By Captain C.A. Richardson, Originally posted to Pro Angler’s Journal
At every seminar, I have at least one attendee in the crowd ask me my opinion on the “mono vs. braid” debate. I simply answer; “It really depends on the fishing scenario”… in other words it varies based on technique, species, and environment. But, I assure you both line types are essential in your game if you want to maximize your catch ratio!
Here is my “spin” on monofilament lines… I definitely like mono lines for fishing treble hooked plugs; they merely do a better job of keeping fish connected without pulling the hooks. Monofilament has an elastic property that does not allow the fish to leverage or throw the lure out of its mouth that typically happens to braided line users. Mono lines also have the advantage of invisibility… critical when targeting species like bonefish, big wary speckled trout in shallow water, or pressured fish especially those over open sandy bottoms. My “rule of thumb” generally is if the water is super clear and very shallow combined with bright skies, mono is often the better choice over the more visible braided lines. Logically, mono line is not a great choice around heavy cover; for example… danger areas like docks, oyster bars, and intense marshy zones. Another limitation of mono lines is that it needs to be changed out with fresh new line quite often… because I power fish that means about every other trip!
Now my “take” on braided lines is really clear-cut… they cast farther than most mono lines and are fantastic for fishing around heavy cover with lots of hazards. I also like them for flats fishing when using spoons (they minimize line twist), in turbid water conditions, on foul weather days, using Texas rigged soft plastics, live or cut bait applications, or for targeting large fish on the flats… like sharks or tarpon. Braid’s no-stretch property does allow for more solid hook sets along with its unparalleled abrasion resistance; attributes that mono enthusiast’s envy. While you don’t have to change braided lines out as often as mono lines, it’s a good practice to cut off at least a fifteen foot section to minimize wear on the portion of line running through the rod guides. The only two glaring disadvantages to braided line is that it’s obviously visible and its initial high cost (often 3 to 4 times more expensive) relative to premium monofilament lines.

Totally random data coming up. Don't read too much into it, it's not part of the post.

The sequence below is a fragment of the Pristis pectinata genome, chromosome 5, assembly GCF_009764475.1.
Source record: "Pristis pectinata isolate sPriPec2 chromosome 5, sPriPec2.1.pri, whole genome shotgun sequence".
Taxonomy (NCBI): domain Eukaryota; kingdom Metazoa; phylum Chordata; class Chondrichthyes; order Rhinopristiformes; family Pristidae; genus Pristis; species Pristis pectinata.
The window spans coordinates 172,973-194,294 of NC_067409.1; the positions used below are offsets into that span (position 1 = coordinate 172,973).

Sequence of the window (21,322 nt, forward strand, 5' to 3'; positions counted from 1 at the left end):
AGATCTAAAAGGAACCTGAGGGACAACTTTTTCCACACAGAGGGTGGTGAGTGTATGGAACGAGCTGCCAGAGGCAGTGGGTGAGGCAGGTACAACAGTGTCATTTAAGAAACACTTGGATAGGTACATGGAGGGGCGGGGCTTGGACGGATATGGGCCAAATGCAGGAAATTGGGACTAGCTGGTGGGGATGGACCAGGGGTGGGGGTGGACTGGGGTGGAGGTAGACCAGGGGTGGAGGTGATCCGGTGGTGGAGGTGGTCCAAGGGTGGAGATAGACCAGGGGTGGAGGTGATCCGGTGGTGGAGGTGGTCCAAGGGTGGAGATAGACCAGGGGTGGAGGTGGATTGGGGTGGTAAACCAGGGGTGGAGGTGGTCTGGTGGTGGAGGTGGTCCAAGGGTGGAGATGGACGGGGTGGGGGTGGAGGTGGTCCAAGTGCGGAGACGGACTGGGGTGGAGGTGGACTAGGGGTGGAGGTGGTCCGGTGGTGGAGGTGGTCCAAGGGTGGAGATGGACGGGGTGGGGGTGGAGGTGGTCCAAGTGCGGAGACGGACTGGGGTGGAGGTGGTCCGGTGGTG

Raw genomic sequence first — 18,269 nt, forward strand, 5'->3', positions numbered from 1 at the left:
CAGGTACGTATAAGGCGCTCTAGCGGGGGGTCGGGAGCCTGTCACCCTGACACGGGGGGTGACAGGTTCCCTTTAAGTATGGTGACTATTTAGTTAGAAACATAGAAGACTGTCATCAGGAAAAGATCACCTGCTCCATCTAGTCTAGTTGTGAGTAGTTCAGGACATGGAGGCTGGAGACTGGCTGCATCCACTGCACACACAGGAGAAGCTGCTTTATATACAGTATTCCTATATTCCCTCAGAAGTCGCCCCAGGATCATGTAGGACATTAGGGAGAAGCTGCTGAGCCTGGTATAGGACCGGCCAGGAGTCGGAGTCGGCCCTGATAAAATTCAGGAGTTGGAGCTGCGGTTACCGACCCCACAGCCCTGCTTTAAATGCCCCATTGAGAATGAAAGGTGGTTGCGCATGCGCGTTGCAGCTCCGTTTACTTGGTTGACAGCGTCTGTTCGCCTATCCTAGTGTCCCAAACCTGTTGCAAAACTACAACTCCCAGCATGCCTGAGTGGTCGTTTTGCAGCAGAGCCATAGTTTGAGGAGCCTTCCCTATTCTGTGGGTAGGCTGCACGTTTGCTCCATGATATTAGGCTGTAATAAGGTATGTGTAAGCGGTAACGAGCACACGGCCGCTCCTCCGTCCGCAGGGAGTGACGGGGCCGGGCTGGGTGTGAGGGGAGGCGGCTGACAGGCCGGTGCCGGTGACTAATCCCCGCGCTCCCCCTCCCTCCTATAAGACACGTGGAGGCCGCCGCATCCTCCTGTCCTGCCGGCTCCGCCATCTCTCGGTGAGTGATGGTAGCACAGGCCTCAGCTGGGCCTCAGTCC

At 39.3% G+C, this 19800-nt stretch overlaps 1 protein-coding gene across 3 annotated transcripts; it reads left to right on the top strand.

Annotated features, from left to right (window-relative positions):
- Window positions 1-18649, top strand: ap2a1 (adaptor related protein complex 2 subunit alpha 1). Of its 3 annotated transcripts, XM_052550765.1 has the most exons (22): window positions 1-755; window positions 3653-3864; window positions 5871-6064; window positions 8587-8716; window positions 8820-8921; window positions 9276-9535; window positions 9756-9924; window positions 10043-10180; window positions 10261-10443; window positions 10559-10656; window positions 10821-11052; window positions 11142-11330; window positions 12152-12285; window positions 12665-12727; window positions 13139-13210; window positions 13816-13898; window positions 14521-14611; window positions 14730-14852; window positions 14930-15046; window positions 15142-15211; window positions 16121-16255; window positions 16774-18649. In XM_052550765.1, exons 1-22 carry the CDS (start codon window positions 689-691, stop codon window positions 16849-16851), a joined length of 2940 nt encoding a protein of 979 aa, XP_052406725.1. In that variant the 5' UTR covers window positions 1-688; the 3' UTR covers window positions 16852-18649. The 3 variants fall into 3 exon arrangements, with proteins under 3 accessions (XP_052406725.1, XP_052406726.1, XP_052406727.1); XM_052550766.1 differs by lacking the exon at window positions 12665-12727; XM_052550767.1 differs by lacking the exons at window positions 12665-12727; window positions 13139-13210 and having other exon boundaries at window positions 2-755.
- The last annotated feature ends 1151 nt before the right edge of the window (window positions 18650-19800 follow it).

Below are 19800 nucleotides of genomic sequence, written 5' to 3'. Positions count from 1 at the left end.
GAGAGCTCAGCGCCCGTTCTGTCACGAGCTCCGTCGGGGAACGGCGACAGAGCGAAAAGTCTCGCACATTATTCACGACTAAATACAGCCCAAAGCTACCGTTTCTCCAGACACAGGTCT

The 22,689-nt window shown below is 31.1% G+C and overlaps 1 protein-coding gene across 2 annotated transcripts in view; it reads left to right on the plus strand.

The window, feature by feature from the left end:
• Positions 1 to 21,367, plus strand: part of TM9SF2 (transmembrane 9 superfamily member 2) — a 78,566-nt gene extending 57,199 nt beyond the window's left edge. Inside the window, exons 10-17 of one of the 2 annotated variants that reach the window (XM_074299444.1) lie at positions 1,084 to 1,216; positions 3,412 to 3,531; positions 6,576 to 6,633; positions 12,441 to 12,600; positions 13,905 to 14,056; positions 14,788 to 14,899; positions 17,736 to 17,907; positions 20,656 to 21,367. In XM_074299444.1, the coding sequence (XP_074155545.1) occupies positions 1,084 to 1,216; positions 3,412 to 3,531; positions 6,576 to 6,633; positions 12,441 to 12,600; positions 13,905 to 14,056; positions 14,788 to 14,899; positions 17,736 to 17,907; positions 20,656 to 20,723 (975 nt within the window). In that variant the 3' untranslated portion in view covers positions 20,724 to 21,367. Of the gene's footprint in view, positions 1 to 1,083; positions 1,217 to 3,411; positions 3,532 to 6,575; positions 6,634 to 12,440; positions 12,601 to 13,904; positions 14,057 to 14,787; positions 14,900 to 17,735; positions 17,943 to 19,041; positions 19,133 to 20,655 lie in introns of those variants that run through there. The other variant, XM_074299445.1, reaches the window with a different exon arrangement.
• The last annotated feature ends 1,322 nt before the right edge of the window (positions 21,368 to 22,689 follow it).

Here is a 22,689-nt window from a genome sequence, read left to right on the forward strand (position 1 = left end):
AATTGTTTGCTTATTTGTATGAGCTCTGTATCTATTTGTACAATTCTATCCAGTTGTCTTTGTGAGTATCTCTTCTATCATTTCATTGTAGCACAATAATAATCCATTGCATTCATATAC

In summary, it’s truly not a “line war”… you really need to embrace both line technologies to handle a variety of angling scenarios. I stress this point often on Flats Class TV if you’re going to spend oodles of money on your fishing passion, including boats, electronics, expensive rod and reel set-ups, even fishing vacations… don’t cheap out on the one component that connects you to the fish. Buy quality fishing line whether its monofilament or braid… it’s worth the extra money for the added performance!
Until next time… keep’em bent!